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NIQ Retail Spend Barometer: Brits spent £281.5bn on consumer goods in 2023

Consumer spending in the UK on FMCG and Tech and Durables products (T&D) increased by 5% last year compared to 2022. In total, this market amounted… View Article


NIQ Retail Spend Barometer: Brits spent £281.5bn on consumer goods in 2023

Consumer spending in the UK on FMCG and Tech and Durables products (T&D) increased by 5% last year compared to 2022. In total, this market amounted to £281.5bn in sales in 2023.

This increase in spending was driven by price increases for food and personal care products, while consumers saved in the T&D sector. The new NIQ Retail Spend Barometer combines data from NIQ and GfK to measure the turnover in sales of FMCG and Tech & Durables products sold online and in retail stores across the UK.

The NIQ Retail Spend Barometer provides a complete overview of spending in the FMCG sector (ambient and fresh food and drink, personal care, homecare and general merchandise) and in the T&D sector (technical consumer goods, household appliances and DIY) in the UK. This cross-category and cross-channel overview is based on real sales data and is set to be published on a quarterly basis to provide a new lens into household spending priorities.

Cost of living crisis drives spending in the FMCG sector

According to NIQ data, despite slowing inflation, shopper spending power remained challenging throughout 2023 due to price increases, with prices in December still 17% higher compared with the last two years. The growing sentiment around the cost of living crisis was key to driving shopper purchasing decisions throughout the year. Shoppers looked to reduce non-essential spend both on hospitality and general merchandise in favour of eating at home. This led to significant growth rates for sales in food (+7.6%) and fresh food (+9.6%) in the last quarter of 2023.

Concerns over the cost of living also impacted the way shoppers chose to make their purchases. In the last quarter of 2023, sales of private label items exceeded those of brands in UK grocery. Moreover, increases in supermarket promotions, which rose to the highest levels (25.3%) in four years also helped FMCG sales as inflation slowed at the end of 2023.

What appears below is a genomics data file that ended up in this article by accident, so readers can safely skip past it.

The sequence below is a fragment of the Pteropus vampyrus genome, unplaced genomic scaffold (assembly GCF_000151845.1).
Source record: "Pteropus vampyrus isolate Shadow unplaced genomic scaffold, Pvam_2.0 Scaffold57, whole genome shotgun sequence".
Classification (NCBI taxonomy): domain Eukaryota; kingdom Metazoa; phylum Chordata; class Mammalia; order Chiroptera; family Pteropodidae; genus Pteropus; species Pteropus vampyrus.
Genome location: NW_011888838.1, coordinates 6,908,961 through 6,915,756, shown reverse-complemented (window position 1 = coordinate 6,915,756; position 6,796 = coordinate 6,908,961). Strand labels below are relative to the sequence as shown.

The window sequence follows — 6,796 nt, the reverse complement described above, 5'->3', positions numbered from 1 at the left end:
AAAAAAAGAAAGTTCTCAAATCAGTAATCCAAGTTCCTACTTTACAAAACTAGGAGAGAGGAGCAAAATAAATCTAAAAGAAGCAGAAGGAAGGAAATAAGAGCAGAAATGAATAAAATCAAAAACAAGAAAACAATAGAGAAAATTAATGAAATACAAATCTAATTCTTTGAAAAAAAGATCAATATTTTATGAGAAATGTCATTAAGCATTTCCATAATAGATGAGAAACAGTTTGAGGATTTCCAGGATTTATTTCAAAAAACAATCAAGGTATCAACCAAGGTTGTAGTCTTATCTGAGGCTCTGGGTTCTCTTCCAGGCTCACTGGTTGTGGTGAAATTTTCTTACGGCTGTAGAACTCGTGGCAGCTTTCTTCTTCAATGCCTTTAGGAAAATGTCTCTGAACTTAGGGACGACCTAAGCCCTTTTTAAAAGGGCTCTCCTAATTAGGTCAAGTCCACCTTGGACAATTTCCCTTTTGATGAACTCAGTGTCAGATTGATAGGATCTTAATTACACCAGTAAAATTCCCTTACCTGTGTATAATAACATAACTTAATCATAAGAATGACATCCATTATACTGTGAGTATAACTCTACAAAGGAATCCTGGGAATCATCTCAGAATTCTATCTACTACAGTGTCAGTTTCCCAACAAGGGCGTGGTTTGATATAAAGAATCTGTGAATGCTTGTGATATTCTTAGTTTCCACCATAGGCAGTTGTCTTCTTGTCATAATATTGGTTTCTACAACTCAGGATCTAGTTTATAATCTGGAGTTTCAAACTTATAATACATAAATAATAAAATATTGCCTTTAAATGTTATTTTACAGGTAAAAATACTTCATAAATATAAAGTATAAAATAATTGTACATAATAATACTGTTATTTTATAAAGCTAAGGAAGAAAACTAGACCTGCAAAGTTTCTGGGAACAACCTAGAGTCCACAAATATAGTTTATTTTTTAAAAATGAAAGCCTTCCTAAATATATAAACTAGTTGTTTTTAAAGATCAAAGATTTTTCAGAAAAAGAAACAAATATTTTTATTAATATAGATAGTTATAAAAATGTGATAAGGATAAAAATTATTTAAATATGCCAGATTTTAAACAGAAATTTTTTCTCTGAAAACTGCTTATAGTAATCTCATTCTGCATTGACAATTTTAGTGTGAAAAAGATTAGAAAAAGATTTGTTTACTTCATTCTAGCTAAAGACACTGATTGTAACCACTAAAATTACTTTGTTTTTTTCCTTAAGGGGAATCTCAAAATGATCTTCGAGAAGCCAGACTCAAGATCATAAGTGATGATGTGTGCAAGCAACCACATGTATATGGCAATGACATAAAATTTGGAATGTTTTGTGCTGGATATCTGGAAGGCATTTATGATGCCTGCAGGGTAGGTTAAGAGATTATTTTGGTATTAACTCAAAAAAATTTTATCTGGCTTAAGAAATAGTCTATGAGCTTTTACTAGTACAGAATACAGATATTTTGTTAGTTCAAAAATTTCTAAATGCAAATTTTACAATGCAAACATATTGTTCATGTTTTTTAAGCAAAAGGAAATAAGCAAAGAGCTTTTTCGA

Savings are being made on T&D products

While spending on FMCG increased, this led to sacrifices in T&D. NIQ and GfK data reveals that the overall T&D market was -2.8% in 2023, and slipped into an even further decline in Q4 (-3.5%). A downturn in sales for technical consumer goods (-7%), which includes products such as TVs and computing are a major contributor to this decline. However, DIY & home improvement (-0.8%) and home appliances (-0.4%) had a more stable 2023. Despite this, trends such as premium wellbeing and personal care led to an uplift in sales for hair stylers (+8.4%) electric toothbrushes (+9%), and even health based products such as blood pressure monitors (+11.2%). UK shoppers were also still making necessary purchases on the home, with a YoY uptick in sales for painting & decorating (7.4%) and power tools (+14.5%), which reflects people investing more in their own homes as the housing market slowed.

According to gfknewron Consumer in 2018, the amount of money spent on tech and durables was evenly split between higher and lower earners, with 47% of spend coming from higher earners. Yet in 2023 this has now jumped to 57% from higher earners, highlighting the divergence between those that can afford and those that can’t. This is evident from the GfK Consumer Life study in 2023, where 47% of consumers stated that they prefer to own fewer but higher quality items.

Ben Morrison, Retail Services Director UK & IRE at NIQ, said: “With the cost of living crisis dominating headlines and consumer mindsets over the last year, it is no surprise that this impacted consumer spending. Shoppers sought to make savings where necessary, which came at a cost to other categories, such as technology and durable goods. Despite inflation slowing, shoppers are still impacted by the rise in prices and in 2024 we anticipate they will continue to strive for value and affordable solutions in where and how they shop. Grocery retailers will therefore continue to drive an intense focus on competitive pricing, promotions and loyalty card benefits.”

Morrison continues: “When it comes to technology and durables, this sector has had significant challenges over the last year. This was brought on by the surge in demand over the pandemic, which in turn has led to consumers no longer needing new products. But it is also compounded by the cost of living crisis – consumers simply have had their income squeezed and are cutting unnecessary costs on this category. However, our data shows that 46% of shoppers are prepared to pay more for a product that makes their lives easier. The well documented success of air fryers, which saw 193% growth in 2022, and a further 68% YoY growth in 2023, confirms that when a new exciting product which provides tangible benefits to consumers enters the market, shoppers are willing to find the money to pay for it.”

Michael McLaughlin, President, Global Retail at NIQ, said: “Market dynamics and consumer behaviour are changing ever faster. In a competitive environment, fragmented data and a dose of gut feeling are no longer enough. That’s why we use the Full View™ to offer our clients a comprehensive, data-based understanding of market developments and clear, actionable recommendations for future growth.”

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